The Care and Share Thrift Store is expanding its setup in Medical Lake.
The remodeled shop is set to open Saturday. Care and Share provides the funding for the Medical Lake Food Bank.
“We made enough money last year to move the Medical Lake Food Bank out of our building into its own building,” director Anne Starr said. “Now we can expand our donation inventory to the previous food bank space.”
The food bank needed more room and stays very busy, recently serving about 700 people in a month. Starr said that number goes up every month.
“Everything we make goes to fund the food bank,” she said.
Volunteers are moving clothing, furniture and household goods out of storage and into the new space for Saturday’s opening.
Thanks to “word-of-mouth recruiting,” more volunteers have pitched in to help. One day last week Starr had about a dozen volunteers working: They moved furniture, straightened items on shelves, broke down boxes and made a trip to the recycling center, among other tasks.
Mayor John Higgins said the expansion was needed.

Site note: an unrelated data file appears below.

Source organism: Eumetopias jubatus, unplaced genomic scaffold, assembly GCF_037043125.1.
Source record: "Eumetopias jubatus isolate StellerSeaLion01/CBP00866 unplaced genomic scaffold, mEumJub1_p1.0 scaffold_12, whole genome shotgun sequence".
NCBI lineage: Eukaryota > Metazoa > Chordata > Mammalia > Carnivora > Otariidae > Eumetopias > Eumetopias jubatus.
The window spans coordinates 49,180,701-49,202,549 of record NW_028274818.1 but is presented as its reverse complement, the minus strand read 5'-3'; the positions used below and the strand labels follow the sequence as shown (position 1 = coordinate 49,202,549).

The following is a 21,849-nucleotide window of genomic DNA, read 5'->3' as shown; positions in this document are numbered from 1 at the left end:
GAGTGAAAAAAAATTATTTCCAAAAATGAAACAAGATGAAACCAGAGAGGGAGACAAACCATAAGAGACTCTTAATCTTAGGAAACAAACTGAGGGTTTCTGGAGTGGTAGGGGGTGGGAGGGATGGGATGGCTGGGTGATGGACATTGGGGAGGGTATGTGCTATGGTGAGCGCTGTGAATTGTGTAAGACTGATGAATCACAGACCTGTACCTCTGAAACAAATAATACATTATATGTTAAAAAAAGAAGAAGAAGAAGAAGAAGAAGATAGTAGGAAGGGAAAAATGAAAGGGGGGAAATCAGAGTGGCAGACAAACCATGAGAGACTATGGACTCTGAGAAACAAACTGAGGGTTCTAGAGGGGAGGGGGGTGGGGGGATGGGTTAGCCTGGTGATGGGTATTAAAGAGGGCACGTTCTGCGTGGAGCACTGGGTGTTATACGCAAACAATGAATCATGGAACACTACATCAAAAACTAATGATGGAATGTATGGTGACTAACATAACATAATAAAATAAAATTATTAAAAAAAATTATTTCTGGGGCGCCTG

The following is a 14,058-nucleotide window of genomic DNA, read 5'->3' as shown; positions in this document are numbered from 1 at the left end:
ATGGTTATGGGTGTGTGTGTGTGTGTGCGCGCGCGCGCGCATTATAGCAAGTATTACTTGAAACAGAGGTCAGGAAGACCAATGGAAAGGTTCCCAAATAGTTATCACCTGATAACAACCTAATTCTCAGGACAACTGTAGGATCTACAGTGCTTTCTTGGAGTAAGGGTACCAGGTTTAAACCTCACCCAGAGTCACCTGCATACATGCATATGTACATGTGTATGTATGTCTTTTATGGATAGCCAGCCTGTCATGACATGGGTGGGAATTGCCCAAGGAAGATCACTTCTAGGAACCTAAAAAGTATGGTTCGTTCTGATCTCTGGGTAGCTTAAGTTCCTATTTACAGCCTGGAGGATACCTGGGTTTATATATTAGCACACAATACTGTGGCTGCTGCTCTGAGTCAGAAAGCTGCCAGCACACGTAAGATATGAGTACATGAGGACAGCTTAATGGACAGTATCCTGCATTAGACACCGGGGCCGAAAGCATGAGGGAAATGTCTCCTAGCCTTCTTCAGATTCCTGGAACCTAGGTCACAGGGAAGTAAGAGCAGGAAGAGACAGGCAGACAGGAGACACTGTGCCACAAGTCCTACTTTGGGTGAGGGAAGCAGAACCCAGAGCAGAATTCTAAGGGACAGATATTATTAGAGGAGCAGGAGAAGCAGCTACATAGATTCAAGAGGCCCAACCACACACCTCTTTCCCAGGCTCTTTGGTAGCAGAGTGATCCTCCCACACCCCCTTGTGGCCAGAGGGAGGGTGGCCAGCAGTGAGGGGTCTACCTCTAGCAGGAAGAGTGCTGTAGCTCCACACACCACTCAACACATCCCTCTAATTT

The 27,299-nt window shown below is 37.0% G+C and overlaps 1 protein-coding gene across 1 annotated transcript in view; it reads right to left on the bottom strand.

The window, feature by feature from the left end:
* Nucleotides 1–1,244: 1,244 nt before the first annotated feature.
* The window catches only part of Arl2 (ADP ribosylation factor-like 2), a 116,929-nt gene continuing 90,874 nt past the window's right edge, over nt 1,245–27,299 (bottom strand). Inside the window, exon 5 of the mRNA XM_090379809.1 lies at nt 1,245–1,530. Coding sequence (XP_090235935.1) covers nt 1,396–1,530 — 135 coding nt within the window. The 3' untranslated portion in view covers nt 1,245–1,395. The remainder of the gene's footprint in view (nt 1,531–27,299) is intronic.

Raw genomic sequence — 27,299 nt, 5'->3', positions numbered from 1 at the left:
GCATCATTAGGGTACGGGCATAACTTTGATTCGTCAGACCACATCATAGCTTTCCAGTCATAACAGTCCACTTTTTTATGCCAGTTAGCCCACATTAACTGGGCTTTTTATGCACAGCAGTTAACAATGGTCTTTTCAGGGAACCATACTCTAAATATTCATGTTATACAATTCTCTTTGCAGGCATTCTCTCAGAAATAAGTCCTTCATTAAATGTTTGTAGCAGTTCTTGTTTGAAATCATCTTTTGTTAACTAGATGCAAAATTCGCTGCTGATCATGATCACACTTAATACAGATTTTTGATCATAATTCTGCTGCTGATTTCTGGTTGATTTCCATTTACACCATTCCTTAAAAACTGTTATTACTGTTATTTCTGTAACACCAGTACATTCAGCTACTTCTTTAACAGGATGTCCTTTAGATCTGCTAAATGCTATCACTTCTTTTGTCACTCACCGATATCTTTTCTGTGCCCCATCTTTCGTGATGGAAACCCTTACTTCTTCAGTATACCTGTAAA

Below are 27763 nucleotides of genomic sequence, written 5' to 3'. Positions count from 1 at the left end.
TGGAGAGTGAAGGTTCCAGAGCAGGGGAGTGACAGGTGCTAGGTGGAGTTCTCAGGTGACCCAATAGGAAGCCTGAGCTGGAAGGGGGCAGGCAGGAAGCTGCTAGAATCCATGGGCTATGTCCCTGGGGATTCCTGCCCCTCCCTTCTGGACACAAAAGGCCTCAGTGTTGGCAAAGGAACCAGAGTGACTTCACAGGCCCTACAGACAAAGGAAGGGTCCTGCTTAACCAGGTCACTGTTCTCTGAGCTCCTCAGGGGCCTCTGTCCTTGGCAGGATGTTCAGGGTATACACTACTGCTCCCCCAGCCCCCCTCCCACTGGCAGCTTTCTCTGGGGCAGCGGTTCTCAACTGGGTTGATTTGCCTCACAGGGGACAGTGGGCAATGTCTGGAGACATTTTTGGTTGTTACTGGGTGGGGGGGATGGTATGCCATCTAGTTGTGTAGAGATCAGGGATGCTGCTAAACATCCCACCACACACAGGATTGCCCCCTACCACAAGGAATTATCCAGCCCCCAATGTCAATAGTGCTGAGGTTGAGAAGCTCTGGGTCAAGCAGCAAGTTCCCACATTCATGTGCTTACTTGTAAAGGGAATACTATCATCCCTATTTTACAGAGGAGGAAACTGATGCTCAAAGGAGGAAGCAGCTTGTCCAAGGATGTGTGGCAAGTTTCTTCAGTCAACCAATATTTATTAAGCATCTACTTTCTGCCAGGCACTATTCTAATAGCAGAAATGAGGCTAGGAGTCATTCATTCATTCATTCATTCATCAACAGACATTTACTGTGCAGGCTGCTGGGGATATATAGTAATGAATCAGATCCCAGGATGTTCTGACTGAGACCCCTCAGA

“Over the past three years, the food bank need has doubled or tripled in Medical Lake and the surrounding areas, as far as the amount of people they’ve served. So, they’ve been needing to expand,” Higgins said. “The Care and Share also needed the space because, previously, items had to be moved out of the way for the food bank days, then put back in place; so, they were doing double work. Now they can have that space. The ladies and guys who volunteer over there do a nice job.”
A core group of six dedicated volunteers, including Starr, runs the Care and Share. Among the challenges they face, Starr said, is people dumping unusable items, such as a stained, torn mattress. The program has to use its funds to pay a dump fee, plus find someone who can haul it.
Care and Share also works with the local outreach program to assist families with hardships, including supplying them with household items at no cost. The program has outfitted families whose homes have burned down with pots, pans and linens. They also work with grade schools to provide clothing for students through school counselors and parents.
Starr said the credit for the store’s success goes to the residents of Medical Lake.
“It’s through the generosity of the community, who donate the goods, that enables us to do what we do,” Starr said. “By the same token, the community shops here because they know where the money goes. I hear people say that they decided not to have a yard sale but instead donate to us to support the food bank.”